The big race is on Saturday, with the Korteloppet on Friday (this is new in 2017). The Birkie is a Big Deal, and there are activities for several days preceding the race. Many participants and spectators arrive several days early to prepare for the race, go skiing or just hang out. Here’s what’s going on, and how to have some idea of how to navigate it all.
• Be early. This goes for pretty much every step of the race. The Birkie is incredibly well organized, a testament to its staff and the huge volunteer corps which itself is as large as the town of Hayward. Still, with 8000+ skiers involved, everything takes a bit longer than it might at a pick-up race in March. Or any other ski race in the western hemisphere. Be patient, and give yourself a bit of extra time every step of the way.
• Get there. There are many ways to get to Hayward. Whatever you choose, make sure you are on Highway 63. Unless you really know what you are doing, taking back roads is very unlikely to save you any time. For out-of-towners, our traveling from afar page has much more information.
• Listen to WOJB. The official race station is 88.9 WOJB. It’s a community station broadcasting off the local reservation. It has eclectic and quirky programming all the time and is a favorite of locals and visitors alike. Starting on Friday, they broadcast wax tips and Birkie-themed music (it’s very corny). It will either get you in the mood for the race or drive you batty.
• Bib pick-up. Get your materials before the race, if at all possible. If you’re in the tenth wave, you’ll probably be okay navigating the tent at Telemark the morning of the race. If you’re in the second wave, do you really want to deal with an extra half hour in the morning before your 8:45 start? If you pick up your bib on Friday, you can ski the trail (this depends very much on weather: if it may harm the base, the trail may close very early), get some freebies at the expo, and find all sorts of other skiers you may know. Plus, if anything is amiss, there’s a lot more time to fix it.
They’ve started asking you to print out an email and show it to them when you’re picking up your bib. If you don’t have said email, you’ll probably still get your bib. If you don’t want to keep track of a piece of paper, pull it up on your phone. You’ll have plenty of time in line in Hayward to get it ready to show them. If you’re picking up your bib on Saturday, you might want to load this offline in case the cell reception is overwhelmed in Cable.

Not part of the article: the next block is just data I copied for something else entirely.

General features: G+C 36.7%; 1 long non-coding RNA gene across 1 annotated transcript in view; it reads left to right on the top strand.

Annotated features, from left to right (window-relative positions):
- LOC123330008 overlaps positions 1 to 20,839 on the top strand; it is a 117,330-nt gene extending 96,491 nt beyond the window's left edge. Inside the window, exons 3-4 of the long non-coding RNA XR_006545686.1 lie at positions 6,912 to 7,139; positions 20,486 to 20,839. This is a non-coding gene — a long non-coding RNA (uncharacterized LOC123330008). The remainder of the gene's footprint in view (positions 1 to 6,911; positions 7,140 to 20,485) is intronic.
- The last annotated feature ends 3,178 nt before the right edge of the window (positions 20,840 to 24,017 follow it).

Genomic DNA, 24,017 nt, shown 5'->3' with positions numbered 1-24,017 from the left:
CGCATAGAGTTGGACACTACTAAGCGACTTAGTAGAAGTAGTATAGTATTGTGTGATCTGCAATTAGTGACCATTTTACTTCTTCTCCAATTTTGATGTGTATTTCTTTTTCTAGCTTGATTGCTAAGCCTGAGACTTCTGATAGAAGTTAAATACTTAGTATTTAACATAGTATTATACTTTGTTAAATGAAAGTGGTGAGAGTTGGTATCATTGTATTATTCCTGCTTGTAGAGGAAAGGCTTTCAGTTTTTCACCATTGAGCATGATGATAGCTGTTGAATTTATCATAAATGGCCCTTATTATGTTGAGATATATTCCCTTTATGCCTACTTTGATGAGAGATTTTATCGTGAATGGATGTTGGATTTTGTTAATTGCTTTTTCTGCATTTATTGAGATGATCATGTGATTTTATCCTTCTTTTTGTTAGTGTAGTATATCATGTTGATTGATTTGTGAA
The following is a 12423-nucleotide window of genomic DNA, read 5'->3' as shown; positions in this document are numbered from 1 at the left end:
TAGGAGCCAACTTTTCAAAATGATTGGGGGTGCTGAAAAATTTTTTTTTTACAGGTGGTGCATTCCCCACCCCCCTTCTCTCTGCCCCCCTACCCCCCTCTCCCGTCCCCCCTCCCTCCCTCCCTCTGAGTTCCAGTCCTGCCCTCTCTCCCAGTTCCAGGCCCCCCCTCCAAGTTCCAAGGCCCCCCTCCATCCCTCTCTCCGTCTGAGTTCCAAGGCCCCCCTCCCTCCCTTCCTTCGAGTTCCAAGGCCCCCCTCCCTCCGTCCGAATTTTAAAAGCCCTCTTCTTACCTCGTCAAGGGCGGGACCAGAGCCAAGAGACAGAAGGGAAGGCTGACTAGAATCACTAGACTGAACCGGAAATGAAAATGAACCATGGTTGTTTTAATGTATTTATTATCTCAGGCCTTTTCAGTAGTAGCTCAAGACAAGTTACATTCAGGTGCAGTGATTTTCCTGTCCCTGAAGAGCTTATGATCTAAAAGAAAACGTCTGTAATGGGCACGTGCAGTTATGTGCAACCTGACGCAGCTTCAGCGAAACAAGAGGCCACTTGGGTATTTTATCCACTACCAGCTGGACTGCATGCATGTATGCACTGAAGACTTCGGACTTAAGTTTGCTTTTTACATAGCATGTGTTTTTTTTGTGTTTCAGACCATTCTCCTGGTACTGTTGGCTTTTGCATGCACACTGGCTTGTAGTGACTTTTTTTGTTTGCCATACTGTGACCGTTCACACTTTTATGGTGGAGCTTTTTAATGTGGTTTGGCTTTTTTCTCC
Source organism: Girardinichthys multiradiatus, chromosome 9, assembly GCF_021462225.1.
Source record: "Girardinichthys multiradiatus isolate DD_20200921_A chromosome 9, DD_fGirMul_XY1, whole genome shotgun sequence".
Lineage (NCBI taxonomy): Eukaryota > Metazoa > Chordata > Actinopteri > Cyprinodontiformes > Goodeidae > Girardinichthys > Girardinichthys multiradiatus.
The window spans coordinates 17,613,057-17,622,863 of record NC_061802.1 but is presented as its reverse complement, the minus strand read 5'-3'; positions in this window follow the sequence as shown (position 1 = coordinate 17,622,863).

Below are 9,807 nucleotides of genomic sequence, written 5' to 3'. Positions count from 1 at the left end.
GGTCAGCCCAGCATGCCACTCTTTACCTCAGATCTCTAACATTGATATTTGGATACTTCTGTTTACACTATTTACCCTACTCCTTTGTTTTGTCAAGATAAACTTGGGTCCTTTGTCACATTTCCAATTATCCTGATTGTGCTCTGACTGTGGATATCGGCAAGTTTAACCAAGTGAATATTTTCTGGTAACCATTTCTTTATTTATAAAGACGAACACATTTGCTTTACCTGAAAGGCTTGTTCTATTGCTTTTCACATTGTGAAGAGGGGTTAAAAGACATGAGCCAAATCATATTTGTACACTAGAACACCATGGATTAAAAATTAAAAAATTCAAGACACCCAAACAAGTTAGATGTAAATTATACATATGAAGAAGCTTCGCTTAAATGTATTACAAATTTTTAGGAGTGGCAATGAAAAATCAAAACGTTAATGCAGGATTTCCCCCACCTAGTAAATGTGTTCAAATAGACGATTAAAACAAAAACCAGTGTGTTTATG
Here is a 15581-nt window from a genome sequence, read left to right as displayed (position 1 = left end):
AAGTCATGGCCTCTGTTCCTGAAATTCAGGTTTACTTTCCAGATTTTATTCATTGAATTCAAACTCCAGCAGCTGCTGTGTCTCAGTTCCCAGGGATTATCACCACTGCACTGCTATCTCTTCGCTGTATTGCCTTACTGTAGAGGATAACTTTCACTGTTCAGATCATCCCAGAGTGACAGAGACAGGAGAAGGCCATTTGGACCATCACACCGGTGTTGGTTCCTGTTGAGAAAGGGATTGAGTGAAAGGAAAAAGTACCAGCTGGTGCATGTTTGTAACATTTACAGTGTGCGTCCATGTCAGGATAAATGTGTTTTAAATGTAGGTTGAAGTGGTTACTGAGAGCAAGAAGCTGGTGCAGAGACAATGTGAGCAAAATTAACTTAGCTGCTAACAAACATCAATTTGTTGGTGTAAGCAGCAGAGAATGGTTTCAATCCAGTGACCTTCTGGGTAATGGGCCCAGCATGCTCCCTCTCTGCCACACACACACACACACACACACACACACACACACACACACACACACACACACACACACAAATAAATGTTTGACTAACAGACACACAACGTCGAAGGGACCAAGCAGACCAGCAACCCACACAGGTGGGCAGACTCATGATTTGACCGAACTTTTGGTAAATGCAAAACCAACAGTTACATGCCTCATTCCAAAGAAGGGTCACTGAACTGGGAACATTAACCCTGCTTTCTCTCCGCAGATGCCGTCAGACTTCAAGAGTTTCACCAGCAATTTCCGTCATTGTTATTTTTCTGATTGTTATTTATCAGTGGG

And bring an ID. Again, you can probably talk your way in to a bib without an ID. But it’s a lot easier if you have one.
It is possible to pick up bibs for other people. Let’s say you’re arriving early, and a friend is coming in late Friday night. If you have him send/fax/give you a signed piece of paper saying “I ______ authorize ______ to pick up my bib for the Birkie” it generally works. A photocopy of their ID won’t hurt. They are strict about this, but understand that people sometimes grab bibs for each other. Just don’t walk in and say “I’m here to pick up my bib, and these three others,” without some documentation. It’s a lot less likely to work. Having a print-out of the email from those people probably would expedite the process as well.
• Where is bib pick-up? Bib pick-up takes place at the Hayward Middle School with the Expo nearby since Telemark has closed. This works pretty well. It also means that if you’re staying in Hayward or south you don’t have to drive to Cable. Which is good. (How serious are they about the Birkie? The schools up there get two days off for Birkie. Mini-vacation. Yes, be jealous.)
• Grooming and skiing before the race:
Grooming for the race is very snow-depenent! Watch our homepage, and birkie.com, for updates. This is all subject to a whole lot of change.
Update 2/19/18: The Birkie has announced that the Birkie Trail is closed to skiing starting on Tuesday, February 20. While there is not a snow preservation issue this year, it is to assure the best conditions for the race on Friday and Saturday as new snow falls. You may ski at Fish Hatchery, OO, Birkie Ridge or some of the former Telemark and North End trails, but stay off the course itself (which should be well-marked). If in doubt, stay off the trail.
So where else do I ski? If there’s good snow, you have options. Skinnyski has a full list of trails here with condition reports. A few suggestions:
- If you’re over towards Clam Lake, head for Mukwanago. Great trails, pretty good grooming.
- If you want to ski near town, the Hayward Recreational Forest trails should suffice for a short ski, and there are a couple of kilometers at Hatchery Park. You can also ski at OO or the Birkie Ridge.
- Near Cable, the North End and Telemark trails should have snow to ski your heart out. Just make sure you don’t ski on the Birkie Trail itself.
- If you’re coming up from the Cities, Timberland Hills is great skiing.